The example he offered is the common UTI diagnosis. PDGM requires specificity about exactly where the infection lies. That will require multiple unnecessary ED visits, physician-ordered tests, and harmful delays, not to improve -- or even change -- the treatment, but only to micro-categorize for purposes of billing.
The Parthership for Quality Home Health Care has been active in trying to get additional qualification about the 30-day payment period and the expectation the 60-day treatment is still expected. NAHC continues its efforts to explain to CMS and to legislators that the changes will reduce the millions in savings home health provides to payers. Providers, supported by academia that "knows good payment policy when they see it," are pushing CMS to continue to improve the plan prior to the 1/1/20 due date.
They are also insisting that CMS finalize the rule early. "There is no way software vendors and providers can prepare if the rule is not finalized until November of 2019," the panelists agreed.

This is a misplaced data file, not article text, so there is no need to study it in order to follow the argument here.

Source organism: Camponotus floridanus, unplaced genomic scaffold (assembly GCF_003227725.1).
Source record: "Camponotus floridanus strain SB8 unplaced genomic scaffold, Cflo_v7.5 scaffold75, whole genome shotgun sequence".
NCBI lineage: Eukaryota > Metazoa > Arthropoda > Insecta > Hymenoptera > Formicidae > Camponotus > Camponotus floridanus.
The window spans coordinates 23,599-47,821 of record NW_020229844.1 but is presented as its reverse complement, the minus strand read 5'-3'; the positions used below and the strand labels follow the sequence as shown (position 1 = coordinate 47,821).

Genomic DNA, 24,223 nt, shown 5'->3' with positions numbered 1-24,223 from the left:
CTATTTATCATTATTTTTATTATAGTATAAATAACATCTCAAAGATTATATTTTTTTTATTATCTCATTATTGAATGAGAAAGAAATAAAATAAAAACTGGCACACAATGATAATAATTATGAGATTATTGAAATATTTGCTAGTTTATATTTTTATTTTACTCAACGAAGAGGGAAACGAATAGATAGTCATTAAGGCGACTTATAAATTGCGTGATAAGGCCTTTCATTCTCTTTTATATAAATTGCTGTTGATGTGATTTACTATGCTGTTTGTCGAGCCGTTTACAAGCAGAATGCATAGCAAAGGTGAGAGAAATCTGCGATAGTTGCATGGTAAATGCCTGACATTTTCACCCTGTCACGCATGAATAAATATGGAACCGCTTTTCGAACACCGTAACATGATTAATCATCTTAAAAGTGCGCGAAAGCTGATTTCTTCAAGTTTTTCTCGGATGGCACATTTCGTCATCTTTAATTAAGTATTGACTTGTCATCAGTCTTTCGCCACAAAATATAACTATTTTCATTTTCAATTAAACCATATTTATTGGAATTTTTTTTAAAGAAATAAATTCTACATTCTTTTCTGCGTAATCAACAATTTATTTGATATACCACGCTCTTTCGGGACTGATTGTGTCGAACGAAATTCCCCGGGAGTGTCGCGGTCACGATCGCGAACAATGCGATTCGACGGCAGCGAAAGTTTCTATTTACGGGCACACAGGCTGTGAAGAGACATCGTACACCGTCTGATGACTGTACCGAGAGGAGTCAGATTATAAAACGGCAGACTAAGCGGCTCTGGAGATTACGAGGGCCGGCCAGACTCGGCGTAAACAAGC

By statute, CMS is required to include at least one Technical Expert Panel meeting during the comment period. LHC Group members on the last TEP pushed for a "risk-based grouper model," reasoning "Shouldn’t a patient at risk have more resources allocated and paid for than a patient with low rehospitalization risk?" The hope is that yet another TEP process will come out of this comment.
Regardless of how the final rule is worded, providers can be certain more cuts will be required. Coding will remain the same, QA will become more difficult, and the luxury of providing extra visits will disappear. The best advice the panel had to offer is to start now to focus on utilization. Learn to build lean care plans. Rely on patient engagement, family assistance, and remote patient monitoring whenever possible, even if all you can afford is daily phone calls. Beef up your assessment and coding processes, get them both right. If you can stabilize a person with multiple chronic conditions in seven visits, there is no reason to continue to do 17, just because that is how you have always done it. (See the article elsewhere in this issue about software to guide care planning efficiency.)